There are significant issues surrounding biases in AI models that target women, people of colour, LGBTQ+ people and other marginalised groups and their use to propagate disinformation and other dangerous forms of propaganda that undermine democracy. But by focusing on hyperbolic apocalyptic scenarios, the greater public is rendered passive and overwhelmed, and the highly profitable status quo is maintained: entrenched power remains untouched.

There’s a general belief among tech experts and activists that we slept on the last 20 years, allowing the unchecked rise of a handful of tech monopolies that will fight hard to retain power. Policy summits that are outwardly, intentionally impractical, like the one held in the UK, are a stark example of how most government leadership is unfit to enact change. At least until they are replaced by new leaders who grew up online, better understand the technologies at play, and have been more directly impacted by the harms. It’s tragic and unnecessary that there will be more bloodshed and economic devastation before we see meaningful progress.

It’s on all of us not to sleep on the next 20 years. Big Tech knows they’re under increased scrutiny, that the average citizen, their paying customer, is beginning to wake up to their harms and unethical business practices.

But the leaders of these companies also know that, generally, the public doesn’t understand the details of these technologies or how to create safe and equitable tools and methods. Which is not helped by corporations promoting obfuscating, erroneous language designed to prevent them from having to take actions that could reduce their profits.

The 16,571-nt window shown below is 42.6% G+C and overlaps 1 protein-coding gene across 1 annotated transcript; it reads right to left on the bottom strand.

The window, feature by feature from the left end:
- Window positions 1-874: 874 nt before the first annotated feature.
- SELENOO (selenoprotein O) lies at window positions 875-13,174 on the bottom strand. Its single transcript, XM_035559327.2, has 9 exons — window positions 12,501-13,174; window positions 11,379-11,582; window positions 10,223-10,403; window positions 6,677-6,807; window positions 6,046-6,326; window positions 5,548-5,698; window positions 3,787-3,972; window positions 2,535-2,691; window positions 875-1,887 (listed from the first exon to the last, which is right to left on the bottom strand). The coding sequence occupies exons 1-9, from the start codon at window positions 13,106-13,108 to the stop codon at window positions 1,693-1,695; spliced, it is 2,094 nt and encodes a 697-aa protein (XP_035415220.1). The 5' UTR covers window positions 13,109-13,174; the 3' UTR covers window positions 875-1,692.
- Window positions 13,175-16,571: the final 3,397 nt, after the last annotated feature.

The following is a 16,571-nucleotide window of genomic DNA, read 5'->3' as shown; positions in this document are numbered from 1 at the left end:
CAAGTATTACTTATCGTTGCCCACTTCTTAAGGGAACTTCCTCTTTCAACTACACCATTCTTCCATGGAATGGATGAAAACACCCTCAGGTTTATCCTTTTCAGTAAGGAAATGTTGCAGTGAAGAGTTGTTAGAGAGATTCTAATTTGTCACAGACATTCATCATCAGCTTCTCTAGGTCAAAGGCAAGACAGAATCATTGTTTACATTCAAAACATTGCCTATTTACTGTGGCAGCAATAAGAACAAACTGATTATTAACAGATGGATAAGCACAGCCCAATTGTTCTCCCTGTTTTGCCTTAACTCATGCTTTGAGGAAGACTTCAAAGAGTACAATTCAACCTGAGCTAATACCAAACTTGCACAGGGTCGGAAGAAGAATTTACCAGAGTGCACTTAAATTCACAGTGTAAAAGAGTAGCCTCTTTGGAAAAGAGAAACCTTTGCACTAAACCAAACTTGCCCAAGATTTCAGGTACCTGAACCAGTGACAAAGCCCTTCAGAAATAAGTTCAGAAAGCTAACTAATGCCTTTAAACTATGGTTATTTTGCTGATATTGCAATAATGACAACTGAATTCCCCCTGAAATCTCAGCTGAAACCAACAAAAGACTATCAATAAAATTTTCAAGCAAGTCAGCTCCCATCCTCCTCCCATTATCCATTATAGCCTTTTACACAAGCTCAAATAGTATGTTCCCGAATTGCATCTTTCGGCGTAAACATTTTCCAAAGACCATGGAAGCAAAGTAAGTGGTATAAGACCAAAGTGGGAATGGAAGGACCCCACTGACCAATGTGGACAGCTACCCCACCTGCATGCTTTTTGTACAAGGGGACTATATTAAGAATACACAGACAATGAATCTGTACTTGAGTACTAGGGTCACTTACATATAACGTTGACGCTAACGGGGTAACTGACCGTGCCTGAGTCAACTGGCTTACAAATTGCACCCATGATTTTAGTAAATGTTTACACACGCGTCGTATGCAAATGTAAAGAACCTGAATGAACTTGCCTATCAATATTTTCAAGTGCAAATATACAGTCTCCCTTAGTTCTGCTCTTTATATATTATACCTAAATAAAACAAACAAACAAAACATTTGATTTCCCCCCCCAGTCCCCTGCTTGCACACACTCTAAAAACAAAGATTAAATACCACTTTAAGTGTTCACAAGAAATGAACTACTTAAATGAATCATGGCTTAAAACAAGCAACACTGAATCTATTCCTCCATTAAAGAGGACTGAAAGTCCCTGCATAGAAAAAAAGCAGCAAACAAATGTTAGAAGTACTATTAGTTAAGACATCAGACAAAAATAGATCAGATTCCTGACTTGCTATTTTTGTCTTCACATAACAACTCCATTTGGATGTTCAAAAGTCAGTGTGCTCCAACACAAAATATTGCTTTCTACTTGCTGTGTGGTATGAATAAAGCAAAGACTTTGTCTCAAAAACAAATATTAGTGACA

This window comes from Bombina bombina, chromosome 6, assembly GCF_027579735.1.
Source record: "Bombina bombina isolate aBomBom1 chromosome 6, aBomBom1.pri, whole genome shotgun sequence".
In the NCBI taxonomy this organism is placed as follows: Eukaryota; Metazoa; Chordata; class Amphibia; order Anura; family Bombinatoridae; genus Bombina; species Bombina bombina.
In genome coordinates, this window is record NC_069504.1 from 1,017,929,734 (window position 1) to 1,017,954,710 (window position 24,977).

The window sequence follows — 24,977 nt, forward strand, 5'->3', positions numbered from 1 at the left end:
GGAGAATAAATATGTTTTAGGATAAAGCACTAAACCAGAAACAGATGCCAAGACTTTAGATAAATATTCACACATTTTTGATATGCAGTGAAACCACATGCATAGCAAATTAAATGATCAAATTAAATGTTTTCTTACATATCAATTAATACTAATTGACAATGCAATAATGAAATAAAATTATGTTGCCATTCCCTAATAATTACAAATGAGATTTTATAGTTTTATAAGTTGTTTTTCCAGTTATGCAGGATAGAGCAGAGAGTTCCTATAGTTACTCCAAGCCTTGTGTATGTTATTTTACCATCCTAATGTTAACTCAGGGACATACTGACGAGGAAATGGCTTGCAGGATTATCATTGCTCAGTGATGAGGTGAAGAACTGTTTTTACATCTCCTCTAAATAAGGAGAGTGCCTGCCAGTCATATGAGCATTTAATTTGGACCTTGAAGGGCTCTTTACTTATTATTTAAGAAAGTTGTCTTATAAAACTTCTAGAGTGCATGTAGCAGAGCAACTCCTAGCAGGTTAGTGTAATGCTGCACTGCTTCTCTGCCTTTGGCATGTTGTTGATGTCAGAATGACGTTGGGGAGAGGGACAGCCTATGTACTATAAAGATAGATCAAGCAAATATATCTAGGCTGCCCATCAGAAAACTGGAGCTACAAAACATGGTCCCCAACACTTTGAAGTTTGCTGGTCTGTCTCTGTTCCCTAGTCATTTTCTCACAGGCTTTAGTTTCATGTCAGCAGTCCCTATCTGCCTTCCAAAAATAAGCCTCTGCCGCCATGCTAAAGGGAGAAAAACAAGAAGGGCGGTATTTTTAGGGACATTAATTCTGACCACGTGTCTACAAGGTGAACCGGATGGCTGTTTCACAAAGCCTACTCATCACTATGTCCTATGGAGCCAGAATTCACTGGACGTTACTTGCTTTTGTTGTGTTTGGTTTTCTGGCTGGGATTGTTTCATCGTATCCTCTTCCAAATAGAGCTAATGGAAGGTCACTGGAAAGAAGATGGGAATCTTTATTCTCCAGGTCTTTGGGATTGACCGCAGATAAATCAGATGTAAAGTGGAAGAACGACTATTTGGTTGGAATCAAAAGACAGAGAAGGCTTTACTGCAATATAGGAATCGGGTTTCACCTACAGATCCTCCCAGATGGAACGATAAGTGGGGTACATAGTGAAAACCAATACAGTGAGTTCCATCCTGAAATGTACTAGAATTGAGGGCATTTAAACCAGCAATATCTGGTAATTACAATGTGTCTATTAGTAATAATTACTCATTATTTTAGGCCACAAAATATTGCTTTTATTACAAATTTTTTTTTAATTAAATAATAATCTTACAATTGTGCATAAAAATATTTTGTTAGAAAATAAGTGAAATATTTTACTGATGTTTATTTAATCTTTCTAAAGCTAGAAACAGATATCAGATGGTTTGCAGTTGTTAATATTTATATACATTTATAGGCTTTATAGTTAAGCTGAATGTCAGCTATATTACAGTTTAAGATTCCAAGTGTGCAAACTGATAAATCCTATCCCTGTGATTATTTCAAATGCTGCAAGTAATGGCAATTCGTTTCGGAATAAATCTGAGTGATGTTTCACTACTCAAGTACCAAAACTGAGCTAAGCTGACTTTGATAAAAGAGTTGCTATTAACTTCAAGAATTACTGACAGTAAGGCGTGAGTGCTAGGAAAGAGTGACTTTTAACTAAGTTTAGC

Like the doomsday narrative around AI, the outcry that any moderating of online content, no matter how harmful, is technically impossible and a violation of free speech, and the outright lie that these companies don’t actively promote and monetise propaganda and conspiracy theories.

That’s why the People’s AI Summit is essential, among other initiatives that hold Big Tech and governments to account. It’s vital that those experts, not in the pocket of tech corporations, and who understand the challenges, help educate the public to make them tech and internet-literate. The core remedies include how to address inherent biases in AI, awareness of the hyper-realistic forms of AI-generated propaganda and misinformation that are already proliferating, and better understanding content-moderation and what the tech companies can achieve, if forced, to remove harmful online content without violating free speech.

There are practical and effective ways forward, and this knowledge needs to be consistently imparted to the public in an open and honest forum. It’s why I’m proud to be taking part in the People’s Summit alongside world-leading experts and activists in the tech space. This initiative aims to communicate a clear and transparent message about the legitimate issues and uses around AI so that average citizens are better armed to play a role in their future.

Alex Winter is an actor and filmmaker. His most recent documentary The YouTube Effect is available now. He was an outspoken advocate in the writers’ strike about the Hollywood AI writers deal.  

The People’s Summit for AI Safety – An Urgent Conversation On AI’s Clear and Present Dangers, takes place on Monday 30 October at 3pm. Tune in through The Citizen’s YouTube channel